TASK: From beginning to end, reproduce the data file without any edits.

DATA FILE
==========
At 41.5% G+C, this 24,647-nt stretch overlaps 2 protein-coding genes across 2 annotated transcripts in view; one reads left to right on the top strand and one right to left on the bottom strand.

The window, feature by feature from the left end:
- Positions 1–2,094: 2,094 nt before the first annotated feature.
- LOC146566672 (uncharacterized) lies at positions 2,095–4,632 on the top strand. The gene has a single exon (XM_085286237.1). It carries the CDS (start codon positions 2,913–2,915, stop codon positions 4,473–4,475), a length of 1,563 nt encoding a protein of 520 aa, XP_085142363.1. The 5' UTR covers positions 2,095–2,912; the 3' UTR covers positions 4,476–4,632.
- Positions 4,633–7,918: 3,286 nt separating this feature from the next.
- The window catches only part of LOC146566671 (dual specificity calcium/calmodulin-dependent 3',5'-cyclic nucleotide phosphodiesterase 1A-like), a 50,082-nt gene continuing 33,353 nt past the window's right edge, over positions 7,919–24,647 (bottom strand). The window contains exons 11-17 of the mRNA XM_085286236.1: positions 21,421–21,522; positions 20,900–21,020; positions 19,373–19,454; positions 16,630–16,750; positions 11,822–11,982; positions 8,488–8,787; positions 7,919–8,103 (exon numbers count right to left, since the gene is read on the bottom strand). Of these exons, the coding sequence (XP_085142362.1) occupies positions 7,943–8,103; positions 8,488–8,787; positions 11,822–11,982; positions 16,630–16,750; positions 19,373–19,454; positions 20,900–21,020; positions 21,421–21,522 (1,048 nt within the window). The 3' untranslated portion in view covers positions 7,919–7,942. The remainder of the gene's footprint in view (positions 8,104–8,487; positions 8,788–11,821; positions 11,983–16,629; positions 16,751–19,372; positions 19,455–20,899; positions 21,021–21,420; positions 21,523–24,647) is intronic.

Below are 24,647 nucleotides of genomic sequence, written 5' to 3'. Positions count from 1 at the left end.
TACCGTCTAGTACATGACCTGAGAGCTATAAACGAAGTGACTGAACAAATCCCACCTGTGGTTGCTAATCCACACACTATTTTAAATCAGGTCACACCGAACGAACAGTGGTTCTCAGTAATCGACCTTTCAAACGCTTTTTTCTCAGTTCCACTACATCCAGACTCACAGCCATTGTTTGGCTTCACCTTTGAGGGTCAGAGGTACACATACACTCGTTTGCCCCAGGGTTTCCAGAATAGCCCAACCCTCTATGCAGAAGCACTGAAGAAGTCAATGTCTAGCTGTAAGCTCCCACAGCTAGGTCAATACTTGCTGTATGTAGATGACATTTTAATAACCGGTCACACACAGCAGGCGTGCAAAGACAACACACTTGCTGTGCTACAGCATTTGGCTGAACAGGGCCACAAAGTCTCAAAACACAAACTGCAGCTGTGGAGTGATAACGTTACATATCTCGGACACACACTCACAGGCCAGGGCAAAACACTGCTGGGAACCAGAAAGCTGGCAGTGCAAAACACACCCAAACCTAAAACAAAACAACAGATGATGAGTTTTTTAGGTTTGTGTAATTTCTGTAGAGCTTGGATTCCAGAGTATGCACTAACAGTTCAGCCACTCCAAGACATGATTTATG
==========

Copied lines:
At 41.5% G+C, this 24,647-nt stretch overlaps 2 protein-coding genes across 2 annotated transcripts in view; one reads left to right on the top strand and one right to left on the bottom strand.

The window, feature by feature from the left end:
- Positions 1–2,094: 2,094 nt before the first annotated feature.
- LOC146566672 (uncharacterized) lies at positions 2,095–4,632 on the top strand. The gene has a single exon (XM_085286237.1). It carries the CDS (start codon positions 2,913–2,915, stop codon positions 4,473–4,475), a length of 1,563 nt encoding a protein of 520 aa, XP_085142363.1. The 5' UTR covers positions 2,095–2,912; the 3' UTR covers positions 4,476–4,632.
- Positions 4,633–7,918: 3,286 nt separating this feature from the next.
- The window catches only part of LOC146566671 (dual specificity calcium/calmodulin-dependent 3',5'-cyclic nucleotide phosphodiesterase 1A-like), a 50,082-nt gene continuing 33,353 nt past the window's right edge, over positions 7,919–24,647 (bottom strand). The window contains exons 11-17 of the mRNA XM_085286236.1: positions 21,421–21,522; positions 20,900–21,020; positions 19,373–19,454; positions 16,630–16,750; positions 11,822–11,982; positions 8,488–8,787; positions 7,919–8,103 (exon numbers count right to left, since the gene is read on the bottom strand). Of these exons, the coding sequence (XP_085142362.1) occupies positions 7,943–8,103; positions 8,488–8,787; positions 11,822–11,982; positions 16,630–16,750; positions 19,373–19,454; positions 20,900–21,020; positions 21,421–21,522 (1,048 nt within the window). The 3' untranslated portion in view covers positions 7,919–7,942. The remainder of the gene's footprint in view (positions 8,104–8,487; positions 8,788–11,821; positions 11,983–16,629; positions 16,751–19,372; positions 19,455–20,899; positions 21,021–21,420; positions 21,523–24,647) is intronic.

Below are 24,647 nucleotides of genomic sequence, written 5' to 3'. Positions count from 1 at the left end.
TACCGTCTAGTACATGACCTGAGAGCTATAAACGAAGTGACTGAACAAATCCCACCTGTGGTTGCTAATCCACACACTATTTTAAATCAGGTCACACCGAACGAACAGTGGTTCTCAGTAATCGACCTTTCAAACGCTTTTTTCTCAGTTCCACTACATCCAGACTCACAGCCATTGTTTGGCTTCACCTTTGAGGGTCAGAGGTACACATACACTCGTTTGCCCCAGGGTTTCCAGAATAGCCCAACCCTCTATGCAGAAGCACTGAAGAAGTCAATGTCTAGCTGTAAGCTCCCACAGCTAGGTCAATACTTGCTGTATGTAGATGACATTTTAATAACCGGTCACACACAGCAGGCGTGCAAAGACAACACACTTGCTGTGCTACAGCATTTGGCTGAACAGGGCCACAAAGTCTCAAAACACAAACTGCAGCTGTGGAGTGATAACGTTACATATCTCGGACACACACTCACAGGCCAGGGCAAAACACTGCTGGGAACCAGAAAGCTGGCAGTGCAAAACACACCCAAACCTAAAACAAAACAACAGATGATGAGTTTTTTAGGTTTGTGTAATTTCTGTAGAGCTTGGATTCCAGAGTATGCACTAACAGTTCAGCCACTCCAAGACATGATTTATG